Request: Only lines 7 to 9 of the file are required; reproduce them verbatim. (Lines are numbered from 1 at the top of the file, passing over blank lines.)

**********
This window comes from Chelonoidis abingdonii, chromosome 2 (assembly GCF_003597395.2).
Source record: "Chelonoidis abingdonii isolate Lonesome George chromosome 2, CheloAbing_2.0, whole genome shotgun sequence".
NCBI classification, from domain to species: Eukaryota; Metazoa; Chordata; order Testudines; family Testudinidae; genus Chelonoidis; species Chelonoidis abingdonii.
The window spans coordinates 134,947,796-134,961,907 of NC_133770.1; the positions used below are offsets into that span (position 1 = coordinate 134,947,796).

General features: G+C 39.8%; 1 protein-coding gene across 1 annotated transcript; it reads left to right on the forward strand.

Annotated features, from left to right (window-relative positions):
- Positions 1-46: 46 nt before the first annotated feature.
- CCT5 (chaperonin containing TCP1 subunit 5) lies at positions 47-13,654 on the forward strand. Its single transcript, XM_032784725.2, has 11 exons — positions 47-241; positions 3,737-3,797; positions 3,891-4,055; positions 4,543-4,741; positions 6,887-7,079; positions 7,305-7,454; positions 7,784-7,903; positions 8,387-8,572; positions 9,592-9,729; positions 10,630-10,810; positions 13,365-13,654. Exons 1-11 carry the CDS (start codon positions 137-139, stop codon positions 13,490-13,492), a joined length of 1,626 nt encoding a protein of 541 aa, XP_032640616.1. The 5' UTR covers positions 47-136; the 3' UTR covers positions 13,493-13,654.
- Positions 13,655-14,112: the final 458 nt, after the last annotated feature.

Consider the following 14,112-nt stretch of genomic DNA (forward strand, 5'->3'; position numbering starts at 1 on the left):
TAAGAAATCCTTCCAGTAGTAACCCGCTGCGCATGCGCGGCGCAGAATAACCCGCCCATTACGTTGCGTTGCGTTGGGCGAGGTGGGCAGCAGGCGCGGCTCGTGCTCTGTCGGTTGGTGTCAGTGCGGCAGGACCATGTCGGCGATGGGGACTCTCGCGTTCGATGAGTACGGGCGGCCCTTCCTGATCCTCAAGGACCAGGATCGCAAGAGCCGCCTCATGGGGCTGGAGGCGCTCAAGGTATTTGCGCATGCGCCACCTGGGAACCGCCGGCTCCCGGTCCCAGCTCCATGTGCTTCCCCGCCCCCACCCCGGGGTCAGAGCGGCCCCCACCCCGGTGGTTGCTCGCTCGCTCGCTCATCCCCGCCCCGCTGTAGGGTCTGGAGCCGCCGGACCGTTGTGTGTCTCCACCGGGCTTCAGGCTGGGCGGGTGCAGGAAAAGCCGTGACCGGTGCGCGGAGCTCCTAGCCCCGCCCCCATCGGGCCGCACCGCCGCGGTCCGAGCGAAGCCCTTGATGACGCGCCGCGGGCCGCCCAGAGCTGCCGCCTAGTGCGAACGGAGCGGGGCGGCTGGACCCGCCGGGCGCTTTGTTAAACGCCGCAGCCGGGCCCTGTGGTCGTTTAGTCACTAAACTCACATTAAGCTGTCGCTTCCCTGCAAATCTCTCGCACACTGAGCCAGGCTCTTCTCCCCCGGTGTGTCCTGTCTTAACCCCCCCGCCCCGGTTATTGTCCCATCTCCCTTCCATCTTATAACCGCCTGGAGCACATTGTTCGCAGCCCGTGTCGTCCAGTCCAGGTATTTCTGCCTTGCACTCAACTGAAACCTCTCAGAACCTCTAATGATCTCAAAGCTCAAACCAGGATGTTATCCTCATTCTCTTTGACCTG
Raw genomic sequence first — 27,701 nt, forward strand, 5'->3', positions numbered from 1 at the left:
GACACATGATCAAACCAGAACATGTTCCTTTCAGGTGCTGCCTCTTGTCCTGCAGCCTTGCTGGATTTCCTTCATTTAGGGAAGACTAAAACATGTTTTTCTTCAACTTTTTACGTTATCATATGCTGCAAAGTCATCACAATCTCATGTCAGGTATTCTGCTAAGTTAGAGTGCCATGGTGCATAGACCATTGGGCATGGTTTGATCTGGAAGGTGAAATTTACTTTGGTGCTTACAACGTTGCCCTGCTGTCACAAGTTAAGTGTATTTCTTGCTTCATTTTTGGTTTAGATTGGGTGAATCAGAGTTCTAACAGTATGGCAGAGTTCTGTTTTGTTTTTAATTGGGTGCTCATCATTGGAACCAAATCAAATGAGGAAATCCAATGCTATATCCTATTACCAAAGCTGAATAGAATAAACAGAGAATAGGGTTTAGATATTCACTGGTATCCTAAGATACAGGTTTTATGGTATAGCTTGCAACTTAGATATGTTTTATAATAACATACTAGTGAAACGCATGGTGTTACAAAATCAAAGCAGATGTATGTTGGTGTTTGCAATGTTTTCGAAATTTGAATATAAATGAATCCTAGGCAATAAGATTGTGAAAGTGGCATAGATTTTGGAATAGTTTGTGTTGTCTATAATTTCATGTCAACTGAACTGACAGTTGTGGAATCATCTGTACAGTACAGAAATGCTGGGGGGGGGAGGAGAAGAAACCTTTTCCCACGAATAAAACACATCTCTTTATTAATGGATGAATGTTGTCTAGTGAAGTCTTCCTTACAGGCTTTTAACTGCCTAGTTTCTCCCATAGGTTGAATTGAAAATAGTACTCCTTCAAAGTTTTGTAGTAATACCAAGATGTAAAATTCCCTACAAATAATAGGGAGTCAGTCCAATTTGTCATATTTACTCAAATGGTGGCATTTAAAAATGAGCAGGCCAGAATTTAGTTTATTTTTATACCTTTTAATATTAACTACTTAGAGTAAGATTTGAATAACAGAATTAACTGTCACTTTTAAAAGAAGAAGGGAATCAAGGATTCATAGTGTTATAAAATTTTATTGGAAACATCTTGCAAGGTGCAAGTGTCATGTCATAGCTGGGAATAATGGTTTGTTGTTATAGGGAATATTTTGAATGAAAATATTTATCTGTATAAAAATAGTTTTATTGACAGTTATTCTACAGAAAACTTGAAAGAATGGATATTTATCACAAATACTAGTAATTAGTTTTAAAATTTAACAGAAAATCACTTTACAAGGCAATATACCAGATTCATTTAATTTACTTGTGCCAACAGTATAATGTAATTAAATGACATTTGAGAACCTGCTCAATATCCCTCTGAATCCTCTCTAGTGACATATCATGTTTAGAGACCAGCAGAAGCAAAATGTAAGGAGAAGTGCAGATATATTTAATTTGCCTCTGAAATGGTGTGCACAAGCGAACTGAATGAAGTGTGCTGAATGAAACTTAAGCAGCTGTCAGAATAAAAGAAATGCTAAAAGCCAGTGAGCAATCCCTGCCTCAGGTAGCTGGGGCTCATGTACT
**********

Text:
- Positions 1-46: 46 nt before the first annotated feature.
- CCT5 (chaperonin containing TCP1 subunit 5) lies at positions 47-13,654 on the forward strand. Its single transcript, XM_032784725.2, has 11 exons — positions 47-241; positions 3,737-3,797; positions 3,891-4,055; positions 4,543-4,741; positions 6,887-7,079; positions 7,305-7,454; positions 7,784-7,903; positions 8,387-8,572; positions 9,592-9,729; positions 10,630-10,810; positions 13,365-13,654. Exons 1-11 carry the CDS (start codon positions 137-139, stop codon positions 13,490-13,492), a joined length of 1,626 nt encoding a protein of 541 aa, XP_032640616.1. The 5' UTR covers positions 47-136; the 3' UTR covers positions 13,493-13,654.
- Positions 13,655-14,112: the final 458 nt, after the last annotated feature.